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An ambassador and trained facilitator under Eco Femme (a social enterprise working towards menstrual health in south India), Sanjina is also an active member of the MHM Collective- India and Menstrual Health Alliance- India. She has conducted Menstrual Health sessions in multiple government schools adopted by Rotary District 3240 as part of their WinS project in rural Bengal. She has also delivered training of trainers on SRHR, gender, sexuality and Menstruation for Tomorrow’s Foundation, Vikramshila Education Resource Society, Nirdhan trust and Micro Finance, Tollygunj Women In Need, Paint It Red in Kolkata.

Now as an MH Fellow with YKA, she’s expanding her impressive scope of work further by launching a campaign to facilitate the process of ensuring better menstrual health and SRH services for women residing in correctional homes in West Bengal. The campaign will entail an independent study to take stalk of the present conditions of MHM in correctional homes across the state and use its findings to build public support and political will to take the necessary action.

Saurabh has been associated with YKA as a user and has consistently been writing on the issue MHM and its intersectionality with other issues in the society. Now as an MHM Fellow with YKA, he’s launched the Right to Period campaign, which aims to ensure proper execution of MHM guidelines in Delhi’s schools.

The long-term aim of the campaign is to develop an open culture where menstruation is not treated as a taboo. The campaign also seeks to hold the schools accountable for their responsibilities as an important component in the implementation of MHM policies by making adequate sanitation infrastructure and knowledge of MHM available in school premises.

Read more about his campaign.

Harshita is a psychologist and works to support people with mental health issues, particularly adolescents who are survivors of violence. Associated with the Azadi Foundation in UP, Harshita became an MHM Fellow with YKA, with the aim of promoting better menstrual health.

Her campaign #MeriMarzi aims to promote menstrual health and wellness, hygiene and facilities for female sex workers in UP. She says, “Knowledge about natural body processes is a very basic human right. And for individuals whose occupation is providing sexual services, it becomes even more important.”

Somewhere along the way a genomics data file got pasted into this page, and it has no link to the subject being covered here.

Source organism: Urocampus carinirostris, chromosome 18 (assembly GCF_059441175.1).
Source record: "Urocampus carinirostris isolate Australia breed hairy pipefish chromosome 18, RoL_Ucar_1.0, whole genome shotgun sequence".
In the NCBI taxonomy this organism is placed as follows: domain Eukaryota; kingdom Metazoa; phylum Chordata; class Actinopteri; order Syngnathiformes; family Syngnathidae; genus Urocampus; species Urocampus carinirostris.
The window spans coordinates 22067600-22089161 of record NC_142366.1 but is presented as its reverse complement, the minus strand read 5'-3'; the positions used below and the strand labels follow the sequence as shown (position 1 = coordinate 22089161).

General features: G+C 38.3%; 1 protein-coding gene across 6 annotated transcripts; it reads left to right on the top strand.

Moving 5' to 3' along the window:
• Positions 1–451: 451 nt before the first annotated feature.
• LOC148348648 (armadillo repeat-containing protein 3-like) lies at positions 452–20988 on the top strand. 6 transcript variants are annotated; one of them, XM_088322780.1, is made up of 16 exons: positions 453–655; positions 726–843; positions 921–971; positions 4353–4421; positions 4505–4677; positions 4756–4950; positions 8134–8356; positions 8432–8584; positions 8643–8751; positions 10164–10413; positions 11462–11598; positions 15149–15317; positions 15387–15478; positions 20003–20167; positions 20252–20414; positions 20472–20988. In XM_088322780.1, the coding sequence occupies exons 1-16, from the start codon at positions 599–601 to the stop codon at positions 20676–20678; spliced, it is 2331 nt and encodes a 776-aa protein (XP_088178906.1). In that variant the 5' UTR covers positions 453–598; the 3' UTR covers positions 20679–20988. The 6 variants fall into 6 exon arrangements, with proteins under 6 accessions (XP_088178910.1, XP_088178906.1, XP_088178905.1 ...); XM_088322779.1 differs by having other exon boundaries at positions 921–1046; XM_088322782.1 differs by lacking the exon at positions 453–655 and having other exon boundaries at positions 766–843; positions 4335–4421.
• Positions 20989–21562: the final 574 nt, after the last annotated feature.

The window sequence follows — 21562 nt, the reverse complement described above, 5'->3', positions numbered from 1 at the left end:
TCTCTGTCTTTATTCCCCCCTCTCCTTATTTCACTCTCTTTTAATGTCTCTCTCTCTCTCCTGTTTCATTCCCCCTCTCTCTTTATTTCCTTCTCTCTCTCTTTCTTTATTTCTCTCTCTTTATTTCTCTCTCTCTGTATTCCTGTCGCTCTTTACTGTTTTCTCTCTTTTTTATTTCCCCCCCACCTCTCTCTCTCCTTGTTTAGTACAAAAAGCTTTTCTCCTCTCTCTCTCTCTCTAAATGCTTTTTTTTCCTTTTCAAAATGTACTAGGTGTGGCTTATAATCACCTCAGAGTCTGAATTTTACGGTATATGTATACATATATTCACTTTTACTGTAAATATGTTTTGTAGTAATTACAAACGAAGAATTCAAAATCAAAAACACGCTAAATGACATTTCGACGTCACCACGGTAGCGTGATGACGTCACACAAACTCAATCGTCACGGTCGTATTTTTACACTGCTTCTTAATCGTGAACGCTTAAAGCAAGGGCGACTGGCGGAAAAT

Meri Marzi aims to ensure sensitised, non-discriminatory health workers for the needs of female sex workers in the Suraksha Clinics under the UPSACS (Uttar Pradesh State AIDS Control Society) program by creating more dialogues and garnering public support for the cause of sex workers’ menstrual rights. The campaign will also ensure interventions with sex workers to clear misconceptions around overall hygiene management to ensure that results flow both ways.

Read more about her campaign.

MH Fellow Sabna comes with significant experience working with a range of development issues. A co-founder of Project Sakhi Saheli, which aims to combat period poverty and break menstrual taboos, Sabna has, in the past, worked on the issue of menstruation in urban slums of Delhi with women and adolescent girls. She and her team also released MenstraBook, with menstrastories and organised Menstra Tlk in the Delhi School of Social Work to create more conversations on menstruation.

With YKA MHM Fellow Vineet, Sabna launched Menstratalk, a campaign that aims to put an end to period poverty and smash menstrual taboos in society. As a start, the campaign aims to begin conversations on menstrual health with five hundred adolescents and youth in Delhi through offline platforms, and through this community mobilise support to create Period Friendly Institutions out of educational institutes in the city.

Read more about her campaign. 

A student from Delhi School of Social work, Vineet is a part of Project Sakhi Saheli, an initiative by the students of Delhi school of Social Work to create awareness on Menstrual Health and combat Period Poverty. Along with MHM Action Fellow Sabna, Vineet launched Menstratalk, a campaign that aims to put an end to period poverty and smash menstrual taboos in society.

As a start, the campaign aims to begin conversations on menstrual health with five hundred adolescents and youth in Delhi through offline platforms, and through this community mobilise support to create Period Friendly Institutions out of educational institutes in the city.

Find out more about the campaign here.

A native of Bhagalpur district – Bihar, Shalini Jha believes in equal rights for all genders and wants to work for a gender-equal and just society. In the past she’s had a year-long association as a community leader with Haiyya: Organise for Action’s Health Over Stigma campaign. She’s pursuing a Master’s in Literature with Ambedkar University, Delhi and as an MHM Fellow with YKA, recently launched ‘Project अल्हड़ (Alharh)’.